COP27 and the Business and Human Rights Agenda
November 3, 2022
I am walking above lotus ponds and small Bodhi trees across a skywalk in Bangkok’s newly opened, Benjikiti Forest Park. Thais and foreigners alike are smiling widely on the elevated walkway, posing for selfies in the yellow and orange hues of sunset. Bangkok’s Forest Park might be more aptly named, “sponge park,” designed as it was to soak up the heavy tropical downpours of the rainy season. The watery gardens and native trees cover over 40 hectares (approx. 100 acres) in the heart of the city, and cleanse the city’s water runoff before being released to the nearby Chao Phraya River. It is a project that addresses both environmental challenges in a time of climate change, and the mental health needs of a city bulging with 10 million people.
News of the project’s success is welcome, and especially of its potential to enhance biodiversity, address water pollution and combat climate change impacts. Elsewhere, grim reports are being filed in the lead up to COP27 where governments will meet to discuss progress under the principles of the UN Framework Convention on Climate Change. The data shows that we are not on track to meet the goals agreed in Paris seven years ago during COP21.
Carbon emissions and temperatures continue to rise, with catastrophic results in recent years including in Pakistan and the Philippines. Climate finance, technology transfer and capacity building commitments are largely not being met, and only 23 of 193 countries have filed updated national climate plans containing more ambitious greenhouse gas reduction targets.
While COP27 will address these shortcomings, it will also promote solutions including a global carbon credit market, and loss and damage financing. Loss and damage financing is considered the most controversial segment of the upcoming climate conference. Under this scheme, developed countries would provide compensation for adverse climate change impacts in undeveloped countries, countries that have contributed the least to climate change.
Of course, Asia-Pacific countries must and will play a critical role at COP27, hosted this year by the government of Egypt. Asia-Pacific is considered the region most vulnerable to climate change with its large and densely populated mega-cities, lengthy low-lying coastlines, and its frequent exposure to severe weather events, including drought and flooding. As such, billions of people find at risk their right to food, livelihoods, land tenure and access to clean water and clean air. Climate change is also exacerbating preexisting inequalities suffered by Asia’s Indigenous Peoples, women, and the poor. Still, Asia is also the region that contributes the world’s greatest amount of greenhouse gases, approximately 52%. As such, some observers are suggesting that Asia should be at the center of the global climate change dialogue. Action in Asia may be among the most critical factors in reducing emissions and reducing threats from climate-related disasters.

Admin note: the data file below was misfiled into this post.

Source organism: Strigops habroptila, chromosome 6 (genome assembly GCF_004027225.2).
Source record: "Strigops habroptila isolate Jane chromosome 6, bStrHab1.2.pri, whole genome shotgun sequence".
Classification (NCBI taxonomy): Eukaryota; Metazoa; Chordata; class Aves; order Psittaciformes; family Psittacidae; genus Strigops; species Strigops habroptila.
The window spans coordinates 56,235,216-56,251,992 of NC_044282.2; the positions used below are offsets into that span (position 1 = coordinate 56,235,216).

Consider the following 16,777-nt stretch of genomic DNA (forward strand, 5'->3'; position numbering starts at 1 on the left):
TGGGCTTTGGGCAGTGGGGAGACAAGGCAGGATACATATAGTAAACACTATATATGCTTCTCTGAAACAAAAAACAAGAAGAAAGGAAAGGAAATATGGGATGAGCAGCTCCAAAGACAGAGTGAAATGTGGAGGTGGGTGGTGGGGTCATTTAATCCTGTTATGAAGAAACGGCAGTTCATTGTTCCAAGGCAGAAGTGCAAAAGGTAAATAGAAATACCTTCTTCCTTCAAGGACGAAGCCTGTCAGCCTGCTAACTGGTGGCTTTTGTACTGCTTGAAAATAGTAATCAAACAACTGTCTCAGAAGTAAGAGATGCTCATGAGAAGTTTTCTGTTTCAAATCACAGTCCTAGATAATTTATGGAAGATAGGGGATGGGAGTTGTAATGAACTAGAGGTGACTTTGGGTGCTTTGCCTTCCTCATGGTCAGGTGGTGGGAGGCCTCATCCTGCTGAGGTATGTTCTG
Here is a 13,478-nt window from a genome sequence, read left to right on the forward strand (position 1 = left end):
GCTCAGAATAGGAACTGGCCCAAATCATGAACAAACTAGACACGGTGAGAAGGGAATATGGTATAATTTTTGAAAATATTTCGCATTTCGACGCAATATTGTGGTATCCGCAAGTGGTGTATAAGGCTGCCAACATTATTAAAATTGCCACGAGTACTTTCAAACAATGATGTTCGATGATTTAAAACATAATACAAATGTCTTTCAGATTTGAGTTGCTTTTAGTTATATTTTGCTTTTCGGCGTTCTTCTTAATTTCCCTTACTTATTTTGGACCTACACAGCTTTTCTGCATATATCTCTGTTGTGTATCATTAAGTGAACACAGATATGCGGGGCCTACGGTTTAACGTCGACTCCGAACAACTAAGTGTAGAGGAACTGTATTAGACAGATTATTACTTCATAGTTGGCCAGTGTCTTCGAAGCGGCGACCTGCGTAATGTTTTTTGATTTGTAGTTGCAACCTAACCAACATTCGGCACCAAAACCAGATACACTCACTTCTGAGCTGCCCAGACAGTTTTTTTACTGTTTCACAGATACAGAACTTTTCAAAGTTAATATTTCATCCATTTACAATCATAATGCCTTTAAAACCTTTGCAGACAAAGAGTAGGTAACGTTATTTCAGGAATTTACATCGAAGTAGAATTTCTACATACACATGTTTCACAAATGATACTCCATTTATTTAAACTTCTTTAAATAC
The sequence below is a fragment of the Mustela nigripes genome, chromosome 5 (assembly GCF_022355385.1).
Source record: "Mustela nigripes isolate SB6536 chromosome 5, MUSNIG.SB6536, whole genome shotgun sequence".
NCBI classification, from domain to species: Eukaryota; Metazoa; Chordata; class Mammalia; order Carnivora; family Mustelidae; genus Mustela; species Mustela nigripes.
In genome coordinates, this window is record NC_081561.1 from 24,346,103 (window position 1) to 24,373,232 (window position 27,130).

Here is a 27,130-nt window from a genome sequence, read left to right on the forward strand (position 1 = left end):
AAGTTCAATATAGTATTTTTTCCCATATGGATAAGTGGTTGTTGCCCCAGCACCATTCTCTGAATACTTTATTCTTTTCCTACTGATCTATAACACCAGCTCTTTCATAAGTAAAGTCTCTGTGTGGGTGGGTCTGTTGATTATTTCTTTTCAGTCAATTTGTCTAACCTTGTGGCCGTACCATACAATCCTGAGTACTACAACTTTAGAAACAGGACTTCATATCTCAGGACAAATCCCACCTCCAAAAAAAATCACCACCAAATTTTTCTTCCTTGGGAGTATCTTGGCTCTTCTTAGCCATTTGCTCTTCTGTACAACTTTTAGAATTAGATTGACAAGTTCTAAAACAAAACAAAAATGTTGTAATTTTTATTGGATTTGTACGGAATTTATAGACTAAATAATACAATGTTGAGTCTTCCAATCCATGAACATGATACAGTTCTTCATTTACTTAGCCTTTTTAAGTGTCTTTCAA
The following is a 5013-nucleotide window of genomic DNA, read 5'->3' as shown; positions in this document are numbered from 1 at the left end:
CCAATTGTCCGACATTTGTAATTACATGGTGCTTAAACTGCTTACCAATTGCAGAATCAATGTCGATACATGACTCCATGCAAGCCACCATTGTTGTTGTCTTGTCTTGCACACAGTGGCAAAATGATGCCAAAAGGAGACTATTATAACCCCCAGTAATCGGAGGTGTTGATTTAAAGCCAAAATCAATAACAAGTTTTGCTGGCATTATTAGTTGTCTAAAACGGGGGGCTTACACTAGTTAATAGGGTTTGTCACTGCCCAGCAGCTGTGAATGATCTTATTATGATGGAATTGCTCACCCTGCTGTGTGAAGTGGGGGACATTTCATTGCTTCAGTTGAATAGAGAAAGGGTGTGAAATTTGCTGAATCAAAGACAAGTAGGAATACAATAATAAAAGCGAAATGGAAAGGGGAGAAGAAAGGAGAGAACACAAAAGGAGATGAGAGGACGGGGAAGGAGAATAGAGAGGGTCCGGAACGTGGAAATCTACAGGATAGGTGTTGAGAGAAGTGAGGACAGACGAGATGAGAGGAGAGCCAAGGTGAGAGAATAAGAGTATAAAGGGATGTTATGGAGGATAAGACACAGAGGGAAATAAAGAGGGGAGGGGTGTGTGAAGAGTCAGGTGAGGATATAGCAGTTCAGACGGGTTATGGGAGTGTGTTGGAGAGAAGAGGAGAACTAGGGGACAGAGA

Benjikiti Forest Park is a dramatic and tangible example of governments responding to environmental challenges, but it is still a small gesture in relative terms. Governments in the region will also need to enforce laws already on the books to address widespread burning and clearing of forests and agricultural lands. Powerful oil and gas producers, some of them state-owned, must also be taken to task for failing to control methane gas release. A wide range of factories must be more closely monitored for their PM 2.5 and carbon reduction efforts. Securities regulators must bring more exacting language to ESG (Environmental, Social and Governance) investing criteria. And all businesses must take up environmental and human rights due diligence processes to identify, respond and prevent adverse impacts of emissions on people, particularly the most vulnerable.
To ensure consolidated responses from business, the UN Guiding Principles on Business and Human Rights (UNGPs) may provide a helpful framework. Unanimously adopted by the Human Rights Council in 2011, the UNGPs are widely considered the world’s most authoritative, normative framework guiding responsive business conduct today. The uptake of the UNGPs in Asia has been gaining momentum over the last 5 years, but only recently have policymakers been exploring the nexus between this instrument and the environment.
Importantly, accountability is both a central feature of the UNGPs and a strong theme at COP27 under the loss and damage heading. But a focus on accountability raises a host of other questions about proposed climate change solutions.
For example, should loss and damage compensation go to countries that are not doing enough to arrest deforestation or other factors contributing to climate change? What about developing countries that are making investments in new coal-burning power plants or mining operations? Should climate financing or remedies be provided to countries that score low on anti-corruption benchmarks?
Looking at the Global North, I wonder how many banks and energy industry leads in Asia’s advanced economies are showing up in Egypt compared to Glasgow? And more importantly, what progress is being made in holding these corporates accountable for their net-zero pledges made at COP 25 or 26? Carbon credit markets sound familiar. How will we ensure they are not used to confuse the public or dissipate attention on the operational profiles of carbon-heavy polluters? Will they distract from efforts to hold bad-actors accountable?
I will not be going to Egypt for COP27, instead, staying near enough to the Benjikiti Forest Park for an occasional sunset walk. But despite my distance from the COP27, I cannot help but feel we are all implicated in events and decisions that will unfold there. We need to watch closely, ensure commitments lead to action, and be ready to ask difficult questions.
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